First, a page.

You are here:Home>CD Reviews>BeBop / Hard Bop - CD Reviews>The Jazz Giants Play Miles Davis: Milestones by Various Artists

The Jazz Giants Play Miles Davis: Milestones by Various Artists

Miles Davis certainly ranks as one of the most influential, innovative, and often controversial musicians in the history of post-WWII jazz, but we often think of him primarily as a soloist, creative catalyst, and bandleader - tending to underplay his abilities as a composer. True, he wasn't as prolific as Monk, Powell, Dameron, Silver, or scores of others who immediately spring to mind; however, it takes a memory jog, like this thoroughly delightful collection, to remind one of just how many significant pieces - some of which have since become jazz standards - he did write or co-write.

Listening to this anthology is a lot like tuning in an NPR jazz show. If you're lucky enough to live in an area where the music is programmed on your local affiliate, this may sound familiar. There's a nice mix of instrumental colors - horns, piano, guitar, B3 - with the only thing missing from the format being a vocalist or two; there's nothing too far to the right or to the left, too old or too new (at least stylistically) to break the mood; and the quality is at a high level from start to finish. There's one significant left turn from the middle of the road more endemic to community or college radio, but we'll get to that later.

"Vierd Blues" opens the anthology with Oscar Peterson at his most economical. Joe Pass on guitar lays down a rich bed of organ chords for Peterson's opening solo, then takes a thoughtful turn in the spotlight very much under the spell of Charlie Christian. There's another brief Peterson solo before a series of trades takes it out. It's a nice way to begin the collection, showcasing a somewhat lesser-known Miles tune. Niels-Henning Orsted Pedersen on bass and Martin Drew on drums are the solid rhythm team.

An alternate take of "Milestones" from Dexter Gordon's Generation session is particularly notable for fine solo work by the leader and pianist Cedar Walton. Trumpeter Freddie Hubbard has a nice spot too, although it's not at the consistent peak much of his playing reached during this time period. Hubbard's rather rough entrances on the series of trades with Gordon following the piano solo probably account for the fact this take was never originally issued. It's not essential Dex, but is a pleasant listen nonetheless. Drummer Billy Higgins and bassist Buster Williams complete the band.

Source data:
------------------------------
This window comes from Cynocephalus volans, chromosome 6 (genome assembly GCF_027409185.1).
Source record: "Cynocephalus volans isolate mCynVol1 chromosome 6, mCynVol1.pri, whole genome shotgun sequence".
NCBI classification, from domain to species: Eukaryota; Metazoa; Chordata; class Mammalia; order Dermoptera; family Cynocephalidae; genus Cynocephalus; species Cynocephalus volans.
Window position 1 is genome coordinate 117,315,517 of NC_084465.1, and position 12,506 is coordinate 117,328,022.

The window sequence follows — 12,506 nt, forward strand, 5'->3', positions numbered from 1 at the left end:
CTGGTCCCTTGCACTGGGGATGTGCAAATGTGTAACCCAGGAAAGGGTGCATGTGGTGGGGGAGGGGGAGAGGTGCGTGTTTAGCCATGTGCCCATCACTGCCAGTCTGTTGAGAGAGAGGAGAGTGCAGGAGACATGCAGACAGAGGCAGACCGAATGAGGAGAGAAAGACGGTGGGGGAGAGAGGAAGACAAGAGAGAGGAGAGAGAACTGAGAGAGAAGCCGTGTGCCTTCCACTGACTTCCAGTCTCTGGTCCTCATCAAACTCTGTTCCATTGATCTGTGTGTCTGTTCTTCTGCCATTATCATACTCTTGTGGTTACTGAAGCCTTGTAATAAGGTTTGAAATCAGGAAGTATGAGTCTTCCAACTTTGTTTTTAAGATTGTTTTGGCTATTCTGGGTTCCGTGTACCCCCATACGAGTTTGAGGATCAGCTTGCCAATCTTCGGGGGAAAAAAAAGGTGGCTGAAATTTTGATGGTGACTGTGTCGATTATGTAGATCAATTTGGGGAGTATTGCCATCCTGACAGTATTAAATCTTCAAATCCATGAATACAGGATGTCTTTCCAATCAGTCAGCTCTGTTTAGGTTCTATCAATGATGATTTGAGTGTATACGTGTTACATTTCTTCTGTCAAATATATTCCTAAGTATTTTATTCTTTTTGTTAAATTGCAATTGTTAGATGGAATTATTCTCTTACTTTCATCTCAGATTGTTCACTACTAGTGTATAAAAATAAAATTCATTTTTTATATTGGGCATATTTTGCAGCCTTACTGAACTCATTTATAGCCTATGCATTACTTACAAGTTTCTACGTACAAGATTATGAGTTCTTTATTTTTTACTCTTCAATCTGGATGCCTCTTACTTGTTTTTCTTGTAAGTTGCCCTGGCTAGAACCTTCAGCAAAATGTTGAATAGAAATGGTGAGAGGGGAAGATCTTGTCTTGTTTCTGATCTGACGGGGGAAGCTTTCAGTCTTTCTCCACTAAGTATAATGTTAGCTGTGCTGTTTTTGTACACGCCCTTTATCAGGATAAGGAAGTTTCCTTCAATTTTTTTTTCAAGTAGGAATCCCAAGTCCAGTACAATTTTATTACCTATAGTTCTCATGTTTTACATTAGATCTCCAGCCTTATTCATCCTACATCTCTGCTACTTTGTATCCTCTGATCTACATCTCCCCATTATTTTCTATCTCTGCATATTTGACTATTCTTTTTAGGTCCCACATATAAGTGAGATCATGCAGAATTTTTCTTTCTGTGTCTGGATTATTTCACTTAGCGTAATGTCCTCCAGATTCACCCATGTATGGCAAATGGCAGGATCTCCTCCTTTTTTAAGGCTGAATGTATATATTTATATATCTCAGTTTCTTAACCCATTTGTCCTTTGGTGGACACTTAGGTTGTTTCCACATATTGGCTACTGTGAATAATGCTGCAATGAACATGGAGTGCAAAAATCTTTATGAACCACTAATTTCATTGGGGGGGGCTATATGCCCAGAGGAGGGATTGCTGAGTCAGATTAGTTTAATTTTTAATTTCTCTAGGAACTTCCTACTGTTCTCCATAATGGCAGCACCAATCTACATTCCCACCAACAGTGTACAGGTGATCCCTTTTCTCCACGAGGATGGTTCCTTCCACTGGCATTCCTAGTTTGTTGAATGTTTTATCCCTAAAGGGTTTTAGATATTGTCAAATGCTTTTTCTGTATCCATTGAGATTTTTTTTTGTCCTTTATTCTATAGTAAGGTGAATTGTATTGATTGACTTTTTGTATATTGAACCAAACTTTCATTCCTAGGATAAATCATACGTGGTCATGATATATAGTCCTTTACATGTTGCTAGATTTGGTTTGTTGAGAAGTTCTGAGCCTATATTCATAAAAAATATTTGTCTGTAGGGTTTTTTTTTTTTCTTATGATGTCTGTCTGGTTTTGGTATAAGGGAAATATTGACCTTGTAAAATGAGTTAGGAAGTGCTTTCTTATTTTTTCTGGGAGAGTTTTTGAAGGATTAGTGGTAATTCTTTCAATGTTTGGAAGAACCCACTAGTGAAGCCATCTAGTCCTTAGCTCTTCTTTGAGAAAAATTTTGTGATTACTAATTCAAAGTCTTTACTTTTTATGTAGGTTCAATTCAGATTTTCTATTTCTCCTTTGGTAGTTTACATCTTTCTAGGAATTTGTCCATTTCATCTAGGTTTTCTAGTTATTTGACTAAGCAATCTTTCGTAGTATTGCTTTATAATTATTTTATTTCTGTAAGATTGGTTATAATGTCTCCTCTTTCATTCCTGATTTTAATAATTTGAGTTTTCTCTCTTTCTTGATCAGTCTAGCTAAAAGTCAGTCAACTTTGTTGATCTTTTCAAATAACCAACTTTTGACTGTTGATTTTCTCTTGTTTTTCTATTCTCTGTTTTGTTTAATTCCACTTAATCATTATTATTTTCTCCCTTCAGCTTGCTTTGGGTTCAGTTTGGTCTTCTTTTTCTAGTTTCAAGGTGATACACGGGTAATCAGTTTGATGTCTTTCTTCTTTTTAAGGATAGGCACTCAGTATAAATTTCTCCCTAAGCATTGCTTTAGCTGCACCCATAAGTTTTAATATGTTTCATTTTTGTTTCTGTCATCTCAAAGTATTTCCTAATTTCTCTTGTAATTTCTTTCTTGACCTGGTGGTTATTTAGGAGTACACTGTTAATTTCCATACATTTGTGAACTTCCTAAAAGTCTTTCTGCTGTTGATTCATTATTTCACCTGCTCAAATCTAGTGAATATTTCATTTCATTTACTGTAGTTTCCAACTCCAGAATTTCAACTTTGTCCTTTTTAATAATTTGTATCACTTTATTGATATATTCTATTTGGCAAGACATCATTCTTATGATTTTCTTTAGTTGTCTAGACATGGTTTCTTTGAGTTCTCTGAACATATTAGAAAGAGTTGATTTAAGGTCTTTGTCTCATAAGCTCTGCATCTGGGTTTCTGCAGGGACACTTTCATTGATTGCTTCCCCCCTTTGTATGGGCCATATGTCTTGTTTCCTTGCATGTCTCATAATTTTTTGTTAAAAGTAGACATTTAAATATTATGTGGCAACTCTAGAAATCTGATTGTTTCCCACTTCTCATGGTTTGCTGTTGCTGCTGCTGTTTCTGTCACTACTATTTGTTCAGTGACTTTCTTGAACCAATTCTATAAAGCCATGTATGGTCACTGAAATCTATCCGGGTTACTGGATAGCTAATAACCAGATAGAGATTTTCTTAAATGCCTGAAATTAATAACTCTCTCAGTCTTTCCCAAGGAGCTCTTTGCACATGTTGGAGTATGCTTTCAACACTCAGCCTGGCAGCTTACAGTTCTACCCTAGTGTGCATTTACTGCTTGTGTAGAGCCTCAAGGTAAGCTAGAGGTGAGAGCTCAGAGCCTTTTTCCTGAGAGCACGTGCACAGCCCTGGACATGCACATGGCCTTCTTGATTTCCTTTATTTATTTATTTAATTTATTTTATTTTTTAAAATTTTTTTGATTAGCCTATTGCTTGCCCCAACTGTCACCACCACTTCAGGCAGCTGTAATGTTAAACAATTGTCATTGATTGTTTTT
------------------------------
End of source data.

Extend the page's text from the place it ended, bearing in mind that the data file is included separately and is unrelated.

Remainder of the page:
Bill Evans steers his trio through a slightly manic version of "So What" that is as different from the tune's original recording on Kind of Blue (with Evans on piano) as Kerouac is from Patchen. After a "free" rubato intro, the piece takes off with an adrenal glide sure to surprise those who still - after all these years - mistakenly pigeonhole Evans as a dreamy impressionist. Eddie Gomez adds a few frills and furbelows to the famous bass line, and takes a busy, guitaristic solo. Marty Morrell is the drummer in this August, 1974 edition of the trio. Originally issued on Blue in Green, this track was superbly recorded by CBC Radio.

"Tune-Up" gets the B3 treatment next courtesy of Sonny Stitt and company. With Stitt on alto, Grant Green on guitar, Don Patterson on organ, and Billy James on drums, this is a brisk, workmanlike romp that never really breaks a sweat. Green gets the first brief solo and steals the show.

Chet Baker is spurred on by the potent rhythm section of drummer Philly Joe Jones, bassist Paul Chambers, and pianist Al Haig on a fine version of "Solar." Baker sounds okay here, but Haig's probing solo and the crackling excitement of Philly and Mr. PC make it a keeper.

One of the most compelling performances on this compilation is presented by pianist Hampton Hawes, with Ray Brown on bass and Shelly Manne on drums. "Blue in Green" is the second tune originally recorded on Kind of Blue included here, and this emotionally charged interpretation attains the understated eloquence so endemic to that classic session. Brown's perfectly intoned arco in the intro builds a solid foundation for Hawes' subsequent rhapsodic recasting of the lovely melody. He has a disarming way of being earthy and ethereal at the same time, and this is a brilliant solo, with Brown's potent pizzicato and Manne's ultra low-key brushstrokes in empathetic support. Brown returns to the bow for the theme statement that closes this beautifully paced story in song. This is without question one of Hawes' best latter-day solos, comparable to the sublime duo LP with Charlie Haden.